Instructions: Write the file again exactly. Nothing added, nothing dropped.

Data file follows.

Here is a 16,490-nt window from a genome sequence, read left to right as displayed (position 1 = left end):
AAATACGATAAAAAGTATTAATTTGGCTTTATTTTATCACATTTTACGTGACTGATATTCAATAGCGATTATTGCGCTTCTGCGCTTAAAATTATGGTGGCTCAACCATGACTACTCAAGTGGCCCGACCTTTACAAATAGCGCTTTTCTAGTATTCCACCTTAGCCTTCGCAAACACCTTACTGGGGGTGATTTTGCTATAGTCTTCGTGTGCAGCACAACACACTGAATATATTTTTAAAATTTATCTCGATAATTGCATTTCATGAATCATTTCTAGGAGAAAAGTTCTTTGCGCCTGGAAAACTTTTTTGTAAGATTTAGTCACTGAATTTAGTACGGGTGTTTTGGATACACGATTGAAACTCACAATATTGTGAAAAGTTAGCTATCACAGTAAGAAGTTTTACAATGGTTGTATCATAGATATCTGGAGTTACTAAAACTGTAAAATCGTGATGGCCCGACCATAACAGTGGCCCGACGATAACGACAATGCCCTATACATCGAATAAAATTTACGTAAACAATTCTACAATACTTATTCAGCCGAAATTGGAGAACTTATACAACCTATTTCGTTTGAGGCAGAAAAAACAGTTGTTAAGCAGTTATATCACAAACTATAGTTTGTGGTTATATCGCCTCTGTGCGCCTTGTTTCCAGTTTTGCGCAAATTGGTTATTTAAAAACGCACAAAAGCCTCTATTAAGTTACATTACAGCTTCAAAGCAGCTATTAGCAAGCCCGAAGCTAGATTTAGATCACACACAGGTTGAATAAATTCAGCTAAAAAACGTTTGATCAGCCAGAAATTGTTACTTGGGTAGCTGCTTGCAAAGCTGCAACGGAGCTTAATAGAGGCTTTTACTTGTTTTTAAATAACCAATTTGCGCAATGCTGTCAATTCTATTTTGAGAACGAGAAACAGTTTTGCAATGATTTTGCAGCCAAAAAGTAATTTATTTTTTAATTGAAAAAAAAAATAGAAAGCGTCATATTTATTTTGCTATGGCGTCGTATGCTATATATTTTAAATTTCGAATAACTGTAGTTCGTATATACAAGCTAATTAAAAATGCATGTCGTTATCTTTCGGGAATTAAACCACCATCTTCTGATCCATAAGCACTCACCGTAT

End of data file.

Here is a 16,490-nt window from a genome sequence, read left to right as displayed (position 1 = left end):
AAATACGATAAAAAGTATTAATTTGGCTTTATTTTATCACATTTTACGTGACTGATATTCAATAGCGATTATTGCGCTTCTGCGCTTAAAATTATGGTGGCTCAACCATGACTACTCAAGTGGCCCGACCTTTACAAATAGCGCTTTTCTAGTATTCCACCTTAGCCTTCGCAAACACCTTACTGGGGGTGATTTTGCTATAGTCTTCGTGTGCAGCACAACACACTGAATATATTTTTAAAATTTATCTCGATAATTGCATTTCATGAATCATTTCTAGGAGAAAAGTTCTTTGCGCCTGGAAAACTTTTTTGTAAGATTTAGTCACTGAATTTAGTACGGGTGTTTTGGATACACGATTGAAACTCACAATATTGTGAAAAGTTAGCTATCACAGTAAGAAGTTTTACAATGGTTGTATCATAGATATCTGGAGTTACTAAAACTGTAAAATCGTGATGGCCCGACCATAACAGTGGCCCGACGATAACGACAATGCCCTATACATCGAATAAAATTTACGTAAACAATTCTACAATACTTATTCAGCCGAAATTGGAGAACTTATACAACCTATTTCGTTTGAGGCAGAAAAAACAGTTGTTAAGCAGTTATATCACAAACTATAGTTTGTGGTTATATCGCCTCTGTGCGCCTTGTTTCCAGTTTTGCGCAAATTGGTTATTTAAAAACGCACAAAAGCCTCTATTAAGTTACATTACAGCTTCAAAGCAGCTATTAGCAAGCCCGAAGCTAGATTTAGATCACACACAGGTTGAATAAATTCAGCTAAAAAACGTTTGATCAGCCAGAAATTGTTACTTGGGTAGCTGCTTGCAAAGCTGCAACGGAGCTTAATAGAGGCTTTTACTTGTTTTTAAATAACCAATTTGCGCAATGCTGTCAATTCTATTTTGAGAACGAGAAACAGTTTTGCAATGATTTTGCAGCCAAAAAGTAATTTATTTTTTAATTGAAAAAAAAAATAGAAAGCGTCATATTTATTTTGCTATGGCGTCGTATGCTATATATTTTAAATTTCGAATAACTGTAGTTCGTATATACAAGCTAATTAAAAATGCATGTCGTTATCTTTCGGGAATTAAACCACCATCTTCTGATCCATAAGCACTCACCGTAT